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I have a reasonably new Wanhao Duplicator i3 plus that has been printing happily for a few weeks.

This morning it has developed a new error. When you hit pre-heat for PLA (target temperature 200 °C) it heats the extruder but never stops. It is like the extruder heater is permanently on. The set point doesn't make any difference. If you hit cooldown it still keeps heating up!

At 240 °C I turned the machine off for fear of what happens next.

It seems only to affect the extruder heater not the bed heater. That seems to be working and following the set point.

Any ideas what this is and how to fix it?

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  • $\begingroup$ Possible firmware issue (reflash to fix it)? I would suspect the temperature sensor had failed, but if that were true you wouldn't know when you had reached 240°. $\endgroup$ – Joel Coehoorn Dec 11 '18 at 22:17
  • $\begingroup$ @AlexanderAustin Please add extra information. Have you re-flashed new firmware, does it only happen when pre-heating for PLA, have you tried connecting over USB and used a software utility as Repetier-host or Pronterface and tried pre-heating from there? Please answer by edit of your question, not in the comments. $\endgroup$ – 0scar Dec 12 '18 at 7:39
  • $\begingroup$ What is the resistance of the heater cartridge in itself? Also, it sounds as if Thermal Runaway Protection is not enabled. Which Firmware do you use? Besides failure of the cartridge or thermosensor on the hotend or a buggy firmware, a faulty board might also be an issiue. $\endgroup$ – Trish Dec 12 '18 at 7:55
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Thermal Runaway?!

The temperature should not go over the MAXTEMP variable set in the firmware, so permanent damage is probably avoided (when temperature doesn't exceed about 250 °C; that is about the max temperature for the PTFE liners in the hotend). In the factory setup, the Wanhao Duplicator i3 is running an instance of Marlin Firmware. In the configuration.h file the MAXTEMP is defined like:

#define HEATER_0_MAXTEMP 275

for the first extruder where 275 °C is the default value, if Wanhao has changed this to a lower value (as they list their printer to print to max 240 °C) is not known.

Fixing the issue at hand

To expand on your question:

"Any ideas what this is and how to fix it?"

In order for you to fix the problem you need to do some troubleshooting. You need to find out if this problem persists when not using the pre-heat function of the firmware. E.g. When you do not pre-heat, but print a PLA object, does the temperature also keeps rising? Furthermore, try to hook up a computer/laptop over USB to the printer board and try pre-heating from a software application like OctoPrint, Repetier-Host, PronterFace, etc.

From the description alone, it appears as though the gain of the onboard MOSFET is opened once requested to preheat, but never closed. This could hint to a faulty MOSFET. If you are handy with software compiling for Arduino based microchips (please do note that this requires some thorough insight in compiling software for the Arduino platform), you could alter the printer configuration (not only hardware, by connecting the hotend heater and thermistor cables to the bed terminals, but also software, by switching pins in the board configuration file) to use the bed terminals to heat up the hotend (and not use the heated bed during the test, disconnect the cables of the bed), but that will most probably show that the hotend will stop at the requested temperature as the thermistor does not seem to be broken.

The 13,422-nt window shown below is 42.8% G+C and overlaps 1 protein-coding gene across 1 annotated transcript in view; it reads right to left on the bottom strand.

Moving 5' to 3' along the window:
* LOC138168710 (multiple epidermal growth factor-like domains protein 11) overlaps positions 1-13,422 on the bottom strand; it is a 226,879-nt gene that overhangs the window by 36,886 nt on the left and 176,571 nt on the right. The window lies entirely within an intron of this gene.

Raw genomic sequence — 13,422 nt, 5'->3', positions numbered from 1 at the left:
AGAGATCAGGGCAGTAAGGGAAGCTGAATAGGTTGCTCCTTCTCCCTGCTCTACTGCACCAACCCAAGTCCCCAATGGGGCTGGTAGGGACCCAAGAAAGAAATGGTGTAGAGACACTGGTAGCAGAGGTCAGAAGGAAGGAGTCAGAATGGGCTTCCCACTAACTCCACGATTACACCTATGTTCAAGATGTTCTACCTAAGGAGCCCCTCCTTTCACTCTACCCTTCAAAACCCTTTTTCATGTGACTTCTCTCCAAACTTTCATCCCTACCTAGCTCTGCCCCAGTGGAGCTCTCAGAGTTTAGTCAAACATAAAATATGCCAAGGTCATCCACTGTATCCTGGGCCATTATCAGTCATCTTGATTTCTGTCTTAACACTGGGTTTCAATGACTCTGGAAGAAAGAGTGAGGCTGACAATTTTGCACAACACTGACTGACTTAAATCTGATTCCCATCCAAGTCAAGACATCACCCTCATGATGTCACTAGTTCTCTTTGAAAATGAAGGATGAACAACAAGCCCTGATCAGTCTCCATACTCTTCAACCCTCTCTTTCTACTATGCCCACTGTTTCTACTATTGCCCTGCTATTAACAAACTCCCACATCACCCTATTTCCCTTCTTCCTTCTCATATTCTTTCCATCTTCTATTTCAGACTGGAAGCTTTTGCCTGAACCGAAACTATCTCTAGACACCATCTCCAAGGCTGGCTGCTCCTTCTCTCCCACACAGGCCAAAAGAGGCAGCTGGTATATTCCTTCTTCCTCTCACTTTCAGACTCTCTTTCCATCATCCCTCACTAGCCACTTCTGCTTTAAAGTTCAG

Simple tests that you could perform to check the functioning of the hotend/setup are:

  • Disconnecting the thermistor leads
    This will effectively result in a 0 Volt reading, this is to test the MINTEMP temperature limit of your setup.
  • Shorting the thermistor leads
    This will effectively result in a full 5 Volts signal resulting in the maximum temperature reading. This exceeds the MAXTEMP temperature by far, as such it should halt heating up the heating element once shortened. You can do this even without heating up or before it reaches 240 °C.
  • Disconnect the Heater cartridge or
    Take the heater cartridge out of the aluminium heater block
    This will effectively test the "Thermal Runaway Protection" (or short TRP) of your setup. If the thermistor does not register a temperature rise after a certain amount of seconds (in advanced configuration), the printer should detect there is something wrong and shut down/halt the printer. Disconnecting the heater cartridge is the safer way. Common TRP times are 120 seconds and less.
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  • $\begingroup$ I would put fixing or circumnavigating a defect MOSFET into the "Advanced" category - it is often easier to just replace the broken component or even the whole board for a beginner. Due to bad QC on some manufacturers, some resellers are quick to pay for a replacement board within a short timeframe of buying the machine. $\endgroup$ – Trish Dec 12 '18 at 8:08

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